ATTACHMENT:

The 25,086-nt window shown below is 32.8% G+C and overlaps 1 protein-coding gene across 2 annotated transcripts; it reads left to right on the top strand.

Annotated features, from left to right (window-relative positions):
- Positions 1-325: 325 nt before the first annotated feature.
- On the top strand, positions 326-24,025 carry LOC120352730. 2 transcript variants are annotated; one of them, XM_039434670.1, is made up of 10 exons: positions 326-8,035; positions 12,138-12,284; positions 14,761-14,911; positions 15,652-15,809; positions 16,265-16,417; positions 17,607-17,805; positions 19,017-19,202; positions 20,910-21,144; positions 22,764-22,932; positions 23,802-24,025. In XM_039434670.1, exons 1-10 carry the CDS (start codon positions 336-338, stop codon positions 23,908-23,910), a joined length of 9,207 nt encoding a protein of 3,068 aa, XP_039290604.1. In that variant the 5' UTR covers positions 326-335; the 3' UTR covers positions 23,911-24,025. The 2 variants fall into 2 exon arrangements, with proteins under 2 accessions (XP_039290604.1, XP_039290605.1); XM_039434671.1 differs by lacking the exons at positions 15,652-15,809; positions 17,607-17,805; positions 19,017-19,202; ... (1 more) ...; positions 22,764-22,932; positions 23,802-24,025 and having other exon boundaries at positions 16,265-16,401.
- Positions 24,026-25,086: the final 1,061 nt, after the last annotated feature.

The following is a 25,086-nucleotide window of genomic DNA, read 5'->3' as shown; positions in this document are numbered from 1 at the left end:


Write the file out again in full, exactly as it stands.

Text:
The 25,086-nt window shown below is 32.8% G+C and overlaps 1 protein-coding gene across 2 annotated transcripts; it reads left to right on the top strand.

Annotated features, from left to right (window-relative positions):
- Positions 1-325: 325 nt before the first annotated feature.
- On the top strand, positions 326-24,025 carry LOC120352730. 2 transcript variants are annotated; one of them, XM_039434670.1, is made up of 10 exons: positions 326-8,035; positions 12,138-12,284; positions 14,761-14,911; positions 15,652-15,809; positions 16,265-16,417; positions 17,607-17,805; positions 19,017-19,202; positions 20,910-21,144; positions 22,764-22,932; positions 23,802-24,025. In XM_039434670.1, exons 1-10 carry the CDS (start codon positions 336-338, stop codon positions 23,908-23,910), a joined length of 9,207 nt encoding a protein of 3,068 aa, XP_039290604.1. In that variant the 5' UTR covers positions 326-335; the 3' UTR covers positions 23,911-24,025. The 2 variants fall into 2 exon arrangements, with proteins under 2 accessions (XP_039290604.1, XP_039290605.1); XM_039434671.1 differs by lacking the exons at positions 15,652-15,809; positions 17,607-17,805; positions 19,017-19,202; ... (1 more) ...; positions 22,764-22,932; positions 23,802-24,025 and having other exon boundaries at positions 16,265-16,401.
- Positions 24,026-25,086: the final 1,061 nt, after the last annotated feature.

The following is a 25,086-nucleotide window of genomic DNA, read 5'->3' as shown; positions in this document are numbered from 1 at the left end: